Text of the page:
When the movie version of My Fair Lady premiered – 50 years ago today – it was an adaptation of a stage show that was a musical remake of a play that was loosely based on an ancient myth. Once again: “originality” is not that big a deal and never has been. Proof has continued in the legacy of all these properties in the half century since. Even now on television there is a sitcom so admittedly based on Pygmalion that the characters are named Eliza Dooley and Henry Higgs. The fact that most people call this show, Selfie, a modern take on the musical rather than George Bernard Shaw’s earlier drama is not a surprise. Different generations have their reference point. In She’s All That, for instance, Rachel Leigh Cook’s character says, “I feel just like Julia Roberts in Pretty Woman. You know, except for the whole hooker thing.” She could have said Eliza Doolittle.
There are certain movies and other media that are clearly more linked to the play and musical (i.e. Pretty Woman) involving a lower class person transformed by someone of a better social level. Then there are still those that go directly to the source (i.e. Mannequin) where someone falls in love with an initially inanimate creation. The scenario has easily been the basis for many high school movies (including She’s All That) and even some porn films (notably The Opening of Misty Beethoven) and doesn’t always have to be a romantic plot, as in the case of Shaw’s play, in which Eliza and Henry don’t get together, and Weird Science, where Lisa isn’t the boys’ object of affection. There are also many near-similar movies that I wouldn’t qualify due to the objects not really originating at the hands of the protagonist, such as the case with Lars and the Real Girl and Her.
Below are five titles I consider to be the best Pygmalion movies since My Fair Lady, some of them not exactly like the 1964 musical.
Trading Places (1983)
Complete with a bet, this comedy is a take on Shaw’s idea with even less of a romantic connection between the sculptor and his molded creation. Here Higgins and Pickering are likeminded villains, wealthy commodities trader brothers Randolph and Mortimer Duke. Eddie Murphy is their Eliza, a street bum who the fraternal duo attempt to turn into a polished businessman. There’s an added figure, though, in Dan Aykroyd’s Louis Winthorpe III. The Dukes give him the reverse shift, turning him from rich to poor with greater ease.
Can’t Buy Me Love (1987)
This teen movie has never received the amount of respect it deserves – nobody even cared when they remade the thing as Love Don’t Cost a Thing. But it’s every bit as good if not better than the most of the high-school-set social-class explorations, and it’s at least more believable than The Breakfast Club. Two years before Pretty Woman made the mentorship a monetary transaction, Can’t Buy Me Love had one of its own, in opposite order. Like a gender-swapped Eliza hiring a Henry to help her (hey, that’s the twist for Selfie), Patrick Dempsey plays a nerd who pays Amanda Peterson’s cheerleader $1000 to help make him popular. The interesting thing is that it doesn’t take much more than his being seen with her to lift his social status. We had a false sense of equality in America in the 1980s compared to England in the 1910s.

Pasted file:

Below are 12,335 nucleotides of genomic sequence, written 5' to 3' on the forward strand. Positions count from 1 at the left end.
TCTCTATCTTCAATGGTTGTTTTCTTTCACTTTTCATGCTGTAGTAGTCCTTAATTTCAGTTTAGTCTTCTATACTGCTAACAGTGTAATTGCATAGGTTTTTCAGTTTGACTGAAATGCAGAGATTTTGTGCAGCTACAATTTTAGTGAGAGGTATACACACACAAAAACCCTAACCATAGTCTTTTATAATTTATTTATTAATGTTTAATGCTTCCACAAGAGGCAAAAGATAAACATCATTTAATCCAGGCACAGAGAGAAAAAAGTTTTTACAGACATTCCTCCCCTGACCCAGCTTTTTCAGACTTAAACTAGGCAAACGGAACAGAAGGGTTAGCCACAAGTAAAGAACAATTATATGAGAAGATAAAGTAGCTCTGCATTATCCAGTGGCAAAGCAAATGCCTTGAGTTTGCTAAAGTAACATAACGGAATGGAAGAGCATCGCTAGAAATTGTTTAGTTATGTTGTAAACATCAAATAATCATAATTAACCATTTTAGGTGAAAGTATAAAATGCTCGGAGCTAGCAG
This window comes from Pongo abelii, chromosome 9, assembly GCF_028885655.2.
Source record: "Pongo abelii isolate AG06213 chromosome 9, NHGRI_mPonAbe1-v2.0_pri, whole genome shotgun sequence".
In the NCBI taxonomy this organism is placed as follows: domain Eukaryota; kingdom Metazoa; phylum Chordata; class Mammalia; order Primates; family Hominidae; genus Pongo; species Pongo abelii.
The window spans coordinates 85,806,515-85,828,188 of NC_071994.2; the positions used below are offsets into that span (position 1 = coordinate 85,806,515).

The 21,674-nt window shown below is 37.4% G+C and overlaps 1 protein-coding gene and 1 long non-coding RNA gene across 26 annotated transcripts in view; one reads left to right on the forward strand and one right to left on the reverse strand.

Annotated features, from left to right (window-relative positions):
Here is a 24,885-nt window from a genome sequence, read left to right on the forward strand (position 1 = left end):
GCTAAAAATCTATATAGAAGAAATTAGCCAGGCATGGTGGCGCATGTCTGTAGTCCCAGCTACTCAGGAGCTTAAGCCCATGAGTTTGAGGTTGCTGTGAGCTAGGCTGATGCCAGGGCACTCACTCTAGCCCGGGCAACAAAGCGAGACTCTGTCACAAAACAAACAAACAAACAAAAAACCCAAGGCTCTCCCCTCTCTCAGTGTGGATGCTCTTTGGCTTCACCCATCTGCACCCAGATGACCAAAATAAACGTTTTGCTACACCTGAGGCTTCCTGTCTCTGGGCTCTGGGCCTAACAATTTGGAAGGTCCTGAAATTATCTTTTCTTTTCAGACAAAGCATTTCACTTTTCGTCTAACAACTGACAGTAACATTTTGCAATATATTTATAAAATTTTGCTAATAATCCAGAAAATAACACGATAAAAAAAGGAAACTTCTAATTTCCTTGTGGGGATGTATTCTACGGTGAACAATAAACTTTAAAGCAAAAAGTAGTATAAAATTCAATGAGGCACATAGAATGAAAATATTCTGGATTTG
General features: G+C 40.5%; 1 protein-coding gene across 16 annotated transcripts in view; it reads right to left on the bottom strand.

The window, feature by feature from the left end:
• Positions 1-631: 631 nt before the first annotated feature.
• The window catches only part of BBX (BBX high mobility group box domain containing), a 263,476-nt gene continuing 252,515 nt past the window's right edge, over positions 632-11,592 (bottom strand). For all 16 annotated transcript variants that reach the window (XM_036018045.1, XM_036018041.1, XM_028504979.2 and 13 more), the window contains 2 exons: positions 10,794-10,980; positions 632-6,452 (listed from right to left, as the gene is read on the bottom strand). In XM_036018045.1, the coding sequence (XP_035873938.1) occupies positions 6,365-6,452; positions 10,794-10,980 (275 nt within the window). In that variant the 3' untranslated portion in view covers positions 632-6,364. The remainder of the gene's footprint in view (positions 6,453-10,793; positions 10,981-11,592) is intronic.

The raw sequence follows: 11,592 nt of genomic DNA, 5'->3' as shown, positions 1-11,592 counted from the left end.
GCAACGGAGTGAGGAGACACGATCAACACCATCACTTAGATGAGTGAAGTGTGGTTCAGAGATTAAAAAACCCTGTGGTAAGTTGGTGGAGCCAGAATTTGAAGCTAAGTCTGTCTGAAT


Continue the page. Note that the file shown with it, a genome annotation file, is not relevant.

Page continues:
The Shape of Things (2003)
Neil LaBute adapted his own play for this messed-up movie that seems at first to be an innocent rom-com but turns out to be a drama that sort of calls out the situational gimmickry of much of that genre. Rachel Weisz is the Higgins/Pygmalion here, an art student who takes on the task of sculpting a guy so that he’s more attractive and to “change his world.” While more aligned with the myth given that Paul Rudd’s character is an art project, the nature of it being also a social experiment is not unlike the bet involved in the stage play and musical.
Project Nim (2011)
Not only is this an interesting twist on Pygmalion in that it’s a true story, but it’s also an interspecies example. In the 1970s, a chimpanzee named Nim Chimpsky was brought into a family home for a research project aimed at teaching the ape to communicate and thereby be molded to be closer to human than beast. In a way, the taming and educating was as much a success as Higgins is with Eliza, and there’s a weird sort of romantic element to Nim’s relationship with the woman who raises him. Then we see the terrible events of his basically being thrown out (as we do in Can’t Buy Me Love and The Shape of Things), only his fate is worse than if he’d just been sent back to where he’d been found.
Ruby Sparks (2012)
Zoe Kazan’s take on the rom-com genre does some similar things as The Shape of Things, though here we’re back to only our second gender-retaining version of Pygmalion on the list of five. Paul Dano is the artist, a novelist who creates his perfect Galatea in Kazan. Then she somehow comes to life and isn’t as flawless in real life as she was on the page. Fortunately, he can keep sculpting her into what he wants, through his rewriting of her character. Among the many things the film says about men and women in relationships, the main point could be that in more than 2000 years, the male ego and idealization of the female hasn’t changed much.